Probabilistic Causality
July 21 - August 1, 2008

Application deadline for scholarship applications: 14 February, 2008
Application deadline for fee-paying applications: 30 May, 2008

Course Director: Miklos Redei, Department of Philosophy, Logic and Scientific Method, London School of Economics and Political Science, UK

Faculty: Damien Fennell, London School of Economics and Political Science, UK
Gabor Hofer-Szabo, King Sigismund College, Budapest, Hungary
Ferenc Huoranszki, Central European University, Budapest, Hungary
Laszlo E. Szabo, Eötvös University, Budapest, Hungary
Richard E. Neapolitan, Northeastern Illinois University (see one of his videolectures)
Julian Reiss, Erasmus Univeristy

Course Coordinator: Balazs Gyenis, University of Pittsburgh


Probabilistic theories of causation have emerged during the second half of the 20th century with the development of mathematical probability theory and with the great success of probabilistic methods in both the exact and social sciences. One can discern two, complementary trends in this development: motivated by the sciences and relying on their concepts and techniques, abstract, philosophical theories of probabilistic causation were worked out, enriching analytic metaphysics by creating new approaches to the classical problem of causation. Examples of such theories include H. Reichenbach's notion of common cause to explain probabilistic correlations and D. Lewis' theory of counterfactual probabilistic causation. In turn, these philosophically elaborated and technically sharpened new concepts and tools have found their way back to the sciences: interesting new questions about causation in the particular sciences have been raised and new developments in special sciences were triggered. Examples of this latter include the problem of whether quantum correlations can have causal explanations in terms of Reichenbachian common causes, and the theory of causal (Bayes) nets, which are now popular also in computer science. This mutual fertilization of philosophy and sciences is very characteristic of probabilistic causality and makes probabilistic causation a truly interdisciplinary field. The course reviews the recent results in the theory of probabilistic causation, putting the emphasis on the open problems and on the currently debated issues.

The course is divided into five major sections:
  1. Introductory lectures
    A general review of the current status of probabilistic causation is given, and, since notions of probability theory will be extensively used in the subsequent lectures and discussions, one lecture will review briefly the relevant concepts of both classical and non-classical (quantum) probability theory.

  2. The Common Cause Principle
    In this block Reichenbach's classical notion of common cause and the related Common Cause Principle is recalled and analyzed. The problem of causal (in)completeness and common cause completability of classical and quantum probability spaces is defined, and results on common cause (in)completeness and common cause completability are presented and analyzed. Generalizations of the notion of common cause to common cause systems will be given and, after proving existence theorems about Reichenbachian Common Cause systems, properties of these common cause systems will be investigated. Causal nets and the causal Markov condition used in Bayes nets are generalizations of the Common Cause Principle. The basic definitions of and the recent debates about the causal Markov condition will be reviewed and discussed.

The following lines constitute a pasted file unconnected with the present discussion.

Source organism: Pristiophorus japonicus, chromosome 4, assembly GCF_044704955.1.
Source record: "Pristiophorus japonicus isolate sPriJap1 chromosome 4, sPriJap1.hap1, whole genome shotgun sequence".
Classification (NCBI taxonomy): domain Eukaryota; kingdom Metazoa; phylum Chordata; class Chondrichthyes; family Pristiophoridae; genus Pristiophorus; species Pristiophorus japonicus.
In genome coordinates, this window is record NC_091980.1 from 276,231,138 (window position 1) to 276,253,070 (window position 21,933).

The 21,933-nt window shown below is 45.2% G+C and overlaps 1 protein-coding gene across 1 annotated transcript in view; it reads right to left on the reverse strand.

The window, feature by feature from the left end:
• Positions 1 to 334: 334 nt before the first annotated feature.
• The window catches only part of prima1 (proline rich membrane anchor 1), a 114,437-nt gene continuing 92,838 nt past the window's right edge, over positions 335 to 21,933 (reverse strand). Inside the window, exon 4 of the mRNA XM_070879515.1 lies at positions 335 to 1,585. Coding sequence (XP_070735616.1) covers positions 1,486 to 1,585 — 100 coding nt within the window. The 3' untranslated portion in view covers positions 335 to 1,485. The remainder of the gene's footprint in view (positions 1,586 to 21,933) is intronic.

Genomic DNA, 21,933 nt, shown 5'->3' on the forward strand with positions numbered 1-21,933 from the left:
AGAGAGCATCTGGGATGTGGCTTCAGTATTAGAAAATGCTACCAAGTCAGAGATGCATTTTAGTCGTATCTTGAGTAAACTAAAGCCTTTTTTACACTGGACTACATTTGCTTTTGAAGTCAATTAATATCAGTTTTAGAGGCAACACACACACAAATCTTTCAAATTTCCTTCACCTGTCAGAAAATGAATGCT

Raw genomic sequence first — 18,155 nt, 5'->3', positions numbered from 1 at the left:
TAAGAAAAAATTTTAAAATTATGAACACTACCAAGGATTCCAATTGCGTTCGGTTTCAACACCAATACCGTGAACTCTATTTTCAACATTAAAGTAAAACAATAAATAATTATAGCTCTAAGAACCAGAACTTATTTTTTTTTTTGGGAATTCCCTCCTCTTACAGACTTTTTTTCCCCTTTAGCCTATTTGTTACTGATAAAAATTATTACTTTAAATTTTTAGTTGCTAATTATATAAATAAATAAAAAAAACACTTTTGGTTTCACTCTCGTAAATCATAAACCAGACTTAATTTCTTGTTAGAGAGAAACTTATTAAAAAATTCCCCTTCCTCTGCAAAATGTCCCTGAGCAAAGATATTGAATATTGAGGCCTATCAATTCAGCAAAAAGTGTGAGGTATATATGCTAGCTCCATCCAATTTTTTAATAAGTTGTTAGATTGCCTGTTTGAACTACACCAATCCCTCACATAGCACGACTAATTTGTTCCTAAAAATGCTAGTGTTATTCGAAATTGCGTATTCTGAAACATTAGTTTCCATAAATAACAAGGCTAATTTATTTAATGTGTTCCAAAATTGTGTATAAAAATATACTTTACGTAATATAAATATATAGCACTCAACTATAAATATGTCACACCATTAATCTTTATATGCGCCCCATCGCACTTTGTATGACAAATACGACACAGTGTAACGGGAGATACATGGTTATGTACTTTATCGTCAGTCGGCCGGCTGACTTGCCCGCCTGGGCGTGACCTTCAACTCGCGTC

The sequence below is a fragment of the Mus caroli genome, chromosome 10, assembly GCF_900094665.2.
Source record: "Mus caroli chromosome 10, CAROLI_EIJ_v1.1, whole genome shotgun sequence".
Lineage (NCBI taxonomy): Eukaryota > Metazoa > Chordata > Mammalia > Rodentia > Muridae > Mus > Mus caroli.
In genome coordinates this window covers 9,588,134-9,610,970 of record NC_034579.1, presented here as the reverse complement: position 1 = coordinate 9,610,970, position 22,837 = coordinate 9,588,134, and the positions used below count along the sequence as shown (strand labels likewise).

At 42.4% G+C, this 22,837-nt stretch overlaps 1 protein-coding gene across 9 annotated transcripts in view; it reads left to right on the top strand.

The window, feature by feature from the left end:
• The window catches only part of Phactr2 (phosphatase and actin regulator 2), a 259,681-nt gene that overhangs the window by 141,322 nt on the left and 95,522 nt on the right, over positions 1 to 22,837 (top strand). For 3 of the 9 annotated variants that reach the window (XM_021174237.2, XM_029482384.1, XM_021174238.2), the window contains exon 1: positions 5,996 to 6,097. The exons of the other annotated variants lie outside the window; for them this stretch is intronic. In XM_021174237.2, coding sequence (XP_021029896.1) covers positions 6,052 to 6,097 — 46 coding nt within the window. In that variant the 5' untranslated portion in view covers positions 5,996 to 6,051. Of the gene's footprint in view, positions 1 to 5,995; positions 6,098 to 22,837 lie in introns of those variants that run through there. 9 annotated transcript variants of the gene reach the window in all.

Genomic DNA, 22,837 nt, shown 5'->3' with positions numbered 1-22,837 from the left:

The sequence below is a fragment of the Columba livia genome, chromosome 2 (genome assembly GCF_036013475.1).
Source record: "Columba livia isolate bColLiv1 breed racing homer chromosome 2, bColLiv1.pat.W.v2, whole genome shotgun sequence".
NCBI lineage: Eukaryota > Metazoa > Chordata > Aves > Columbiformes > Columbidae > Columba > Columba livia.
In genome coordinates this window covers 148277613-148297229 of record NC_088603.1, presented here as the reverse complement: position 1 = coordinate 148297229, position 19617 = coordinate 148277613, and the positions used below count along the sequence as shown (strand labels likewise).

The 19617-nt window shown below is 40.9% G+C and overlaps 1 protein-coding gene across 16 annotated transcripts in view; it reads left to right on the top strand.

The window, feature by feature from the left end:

3. Causal explanations in physics
    EPR correlations predicted by quantum mechanics (and observed in Nature) are a special challenge for the Common Cause Principle because to explain these correlations in terms of common causes, the common causes need to satisfy additional locality conditions that express the no-action-at-a-distance principle of relativistic physics. The lectures in this section review the possible formulations of the locality conditions and the new No-go theorems that have been recently obtained, which indicate that EPR correlations cannot be explained by local Reichenbachian common causes. Local (relativistic) quantum field theory also predicts correlations between causally disjoint (spacelike) entities; hence the status of the Common Cause Principle arises in quantum field theory as well, this (largely) open problem will be analyzed.

  4. Probabilistic causality in economics
    There is a long tradition of concepts of causality in economics, particularly in the sub-discipline of econometrics, which aims to identify causal relations from non-experimental economic data. In this part of the course, the main approaches to causality in econometrics will be presented, critically compared and contrasted to each other. In particular, Granger causality (where causal order is based on time order) and structural approach (where causal order is based on invariance-to-interventions) will be presented. These two key approaches represent the two dominant strands of causality in econometrics, and both have affinities with philosophical treatments of probabilistic causality. Granger causality is close to Suppes' probabilistic causality, while the structural approach, relates closely to work on causality by Cartwright, Woodward and others. This course will be concluded by analysis of how methods of causal inference work in econometrics for both kinds of causality presented above.

  5. Presentation by participants
    In this section, planned to take place at the end of the course, participants will give short (10 min.) presentations of their research topic, which will be commented on by faculty and participants of the summer school.

Download the Reading List here.